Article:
Hi everyone, I am a new business in Australia. I to want to start using colored cocoa butter to decorate my molds. I have purchased many items in the US as the options here are very limited. The problem is that the cost of getting them here makes for quite expensive outcomes. I wish to make my own colored cocoa butters and am seeking out advise and instruction on the best way to do this. I imagine that I could melt cocoa butter to 45 C, add oil based color and table temper it. Then I can have a quantity of various colors on hand in temper. Does this sound about right? Are liquid oil based colors better than powder? Will I be able to get the strong colors that I see in bottles on the Chef Rubber website? Any advice would be greatly appreciated!!
Lynn,

Melt your cocoa butter - temperature is not terribly important - place in a beaker with powdered oil suitable colours and blitz with an immersion blender. The colours will be intense enough as long as you add enough powder - but they will be transparent. In order to make them opaque you need to add titanium dioxide (white powdered cocoa butter colour) - but it will mean that the colour changes somewhat.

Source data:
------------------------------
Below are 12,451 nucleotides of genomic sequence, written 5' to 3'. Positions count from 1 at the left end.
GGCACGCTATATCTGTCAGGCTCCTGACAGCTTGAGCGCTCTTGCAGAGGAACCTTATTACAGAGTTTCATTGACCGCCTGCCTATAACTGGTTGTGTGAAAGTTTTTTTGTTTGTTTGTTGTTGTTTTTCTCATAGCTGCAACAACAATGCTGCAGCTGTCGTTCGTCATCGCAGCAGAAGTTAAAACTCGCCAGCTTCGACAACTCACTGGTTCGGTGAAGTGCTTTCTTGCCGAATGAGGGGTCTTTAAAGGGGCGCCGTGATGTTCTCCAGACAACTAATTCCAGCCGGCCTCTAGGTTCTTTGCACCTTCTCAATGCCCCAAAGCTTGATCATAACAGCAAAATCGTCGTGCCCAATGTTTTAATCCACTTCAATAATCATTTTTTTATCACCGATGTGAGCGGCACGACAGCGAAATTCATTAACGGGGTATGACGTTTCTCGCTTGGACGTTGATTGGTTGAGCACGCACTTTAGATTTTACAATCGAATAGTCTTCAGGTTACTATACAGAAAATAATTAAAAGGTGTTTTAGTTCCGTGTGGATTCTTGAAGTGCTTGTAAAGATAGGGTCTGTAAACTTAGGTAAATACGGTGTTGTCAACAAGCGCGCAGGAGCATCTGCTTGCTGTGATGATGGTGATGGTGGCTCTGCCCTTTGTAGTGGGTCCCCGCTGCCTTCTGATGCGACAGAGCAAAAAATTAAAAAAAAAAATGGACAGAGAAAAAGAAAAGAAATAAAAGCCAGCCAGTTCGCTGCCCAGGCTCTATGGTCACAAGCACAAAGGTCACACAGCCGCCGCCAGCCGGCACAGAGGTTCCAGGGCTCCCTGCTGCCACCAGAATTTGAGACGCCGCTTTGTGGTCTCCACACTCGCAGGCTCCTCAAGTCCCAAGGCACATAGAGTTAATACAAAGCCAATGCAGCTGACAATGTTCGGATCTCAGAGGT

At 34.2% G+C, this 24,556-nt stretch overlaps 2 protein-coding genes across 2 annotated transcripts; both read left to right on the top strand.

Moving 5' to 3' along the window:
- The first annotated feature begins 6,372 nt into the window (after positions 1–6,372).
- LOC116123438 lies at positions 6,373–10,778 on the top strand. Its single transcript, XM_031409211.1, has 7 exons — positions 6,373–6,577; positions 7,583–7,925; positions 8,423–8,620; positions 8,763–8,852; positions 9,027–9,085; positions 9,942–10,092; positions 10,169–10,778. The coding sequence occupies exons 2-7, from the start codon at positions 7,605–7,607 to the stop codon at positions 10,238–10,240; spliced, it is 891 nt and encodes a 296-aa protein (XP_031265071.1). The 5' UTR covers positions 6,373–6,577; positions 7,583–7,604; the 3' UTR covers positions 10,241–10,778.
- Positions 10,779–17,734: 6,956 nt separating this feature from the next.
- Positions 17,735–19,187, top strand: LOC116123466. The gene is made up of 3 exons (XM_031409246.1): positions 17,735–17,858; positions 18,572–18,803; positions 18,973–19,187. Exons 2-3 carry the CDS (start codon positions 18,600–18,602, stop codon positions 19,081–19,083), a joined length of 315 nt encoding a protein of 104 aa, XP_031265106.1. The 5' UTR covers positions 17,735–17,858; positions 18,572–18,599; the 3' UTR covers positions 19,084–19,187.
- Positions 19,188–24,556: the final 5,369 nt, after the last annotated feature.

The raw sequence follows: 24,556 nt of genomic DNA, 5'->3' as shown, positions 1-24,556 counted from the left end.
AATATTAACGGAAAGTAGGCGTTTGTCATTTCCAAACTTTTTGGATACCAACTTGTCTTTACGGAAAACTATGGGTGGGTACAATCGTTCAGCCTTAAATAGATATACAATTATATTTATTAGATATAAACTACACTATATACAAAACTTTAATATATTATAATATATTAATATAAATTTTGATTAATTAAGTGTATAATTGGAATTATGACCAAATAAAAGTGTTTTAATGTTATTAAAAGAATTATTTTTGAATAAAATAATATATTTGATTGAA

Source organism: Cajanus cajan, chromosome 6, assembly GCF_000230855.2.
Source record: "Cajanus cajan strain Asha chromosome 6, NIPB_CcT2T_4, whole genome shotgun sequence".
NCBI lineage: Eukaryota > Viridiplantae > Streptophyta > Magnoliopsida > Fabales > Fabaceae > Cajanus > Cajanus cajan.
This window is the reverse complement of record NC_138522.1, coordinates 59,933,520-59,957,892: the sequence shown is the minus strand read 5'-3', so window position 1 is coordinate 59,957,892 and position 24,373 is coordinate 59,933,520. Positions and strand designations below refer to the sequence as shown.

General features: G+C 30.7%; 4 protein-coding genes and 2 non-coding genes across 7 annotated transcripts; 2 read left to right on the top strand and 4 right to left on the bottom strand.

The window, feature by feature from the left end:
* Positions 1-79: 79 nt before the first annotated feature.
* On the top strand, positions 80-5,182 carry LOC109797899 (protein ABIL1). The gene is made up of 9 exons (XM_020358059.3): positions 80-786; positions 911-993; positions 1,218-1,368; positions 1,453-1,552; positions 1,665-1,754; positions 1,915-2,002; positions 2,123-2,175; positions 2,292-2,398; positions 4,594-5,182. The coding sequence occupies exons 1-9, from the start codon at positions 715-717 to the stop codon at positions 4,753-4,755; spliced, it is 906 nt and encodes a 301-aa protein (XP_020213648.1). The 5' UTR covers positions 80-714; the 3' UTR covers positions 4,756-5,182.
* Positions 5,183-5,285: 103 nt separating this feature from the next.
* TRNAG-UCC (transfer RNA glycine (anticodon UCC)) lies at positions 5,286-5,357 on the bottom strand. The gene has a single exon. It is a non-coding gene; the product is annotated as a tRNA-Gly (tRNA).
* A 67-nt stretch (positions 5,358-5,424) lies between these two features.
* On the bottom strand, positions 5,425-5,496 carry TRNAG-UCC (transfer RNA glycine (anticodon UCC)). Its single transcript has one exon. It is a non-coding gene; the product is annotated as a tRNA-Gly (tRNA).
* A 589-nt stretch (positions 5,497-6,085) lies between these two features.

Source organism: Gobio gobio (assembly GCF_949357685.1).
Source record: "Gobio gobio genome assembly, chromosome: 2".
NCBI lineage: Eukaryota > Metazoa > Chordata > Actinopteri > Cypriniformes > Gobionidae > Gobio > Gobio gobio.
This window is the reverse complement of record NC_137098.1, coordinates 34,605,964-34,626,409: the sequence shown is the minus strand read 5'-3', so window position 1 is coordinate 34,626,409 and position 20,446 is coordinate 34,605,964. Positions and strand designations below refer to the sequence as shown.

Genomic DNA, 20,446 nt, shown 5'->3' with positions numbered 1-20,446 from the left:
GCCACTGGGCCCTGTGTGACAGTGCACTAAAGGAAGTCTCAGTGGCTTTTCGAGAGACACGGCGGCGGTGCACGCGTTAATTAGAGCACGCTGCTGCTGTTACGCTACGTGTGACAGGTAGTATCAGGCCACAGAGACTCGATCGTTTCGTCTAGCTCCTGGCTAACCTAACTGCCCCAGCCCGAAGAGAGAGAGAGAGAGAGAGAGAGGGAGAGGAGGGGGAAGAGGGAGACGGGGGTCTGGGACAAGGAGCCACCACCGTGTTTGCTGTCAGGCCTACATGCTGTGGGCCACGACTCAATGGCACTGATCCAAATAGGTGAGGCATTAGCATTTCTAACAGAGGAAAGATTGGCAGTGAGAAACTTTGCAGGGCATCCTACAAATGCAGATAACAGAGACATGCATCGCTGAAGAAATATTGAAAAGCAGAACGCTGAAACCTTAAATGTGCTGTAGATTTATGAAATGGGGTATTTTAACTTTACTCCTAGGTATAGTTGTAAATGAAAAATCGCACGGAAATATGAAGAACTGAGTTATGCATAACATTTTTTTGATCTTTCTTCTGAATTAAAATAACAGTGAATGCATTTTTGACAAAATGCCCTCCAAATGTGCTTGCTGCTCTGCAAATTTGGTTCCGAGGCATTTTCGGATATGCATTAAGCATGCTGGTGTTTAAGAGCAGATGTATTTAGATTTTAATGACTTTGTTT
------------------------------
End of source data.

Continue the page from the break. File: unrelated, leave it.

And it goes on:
If you want to mix the colours on a slab, instead of with an immersion blender, then you need to grind the powder with the cocoa butter using the back of your offset spatula - if you don't mix them sufficiently you will end up with streaky mixtures.

I don't bother to temper them.

So that I don't have to clean the immersion blender and beaker until I'm done, I usually start by making white, then yellow, orange, followed by red, then purple, blue and the greens.

If you look about half way down this post you'll see the chef in Belgium mixing together some powdered colour with cocoa butter - and his suggestions on making the colours better. http://forums.egullet.org/index.php?/topic/112523-chocolate-course/...
Kerry:

Thanks for pointing out this eGullet forum - a number of VERY useful tips here.

Lynn - all the basic information regarding how to make the colors you are looking for is in this post. What you will need to do is locate a source of oil-soluble food-safe colors approved by the Australian equivalent of the FDA.

:: Clay
Kerry and Clay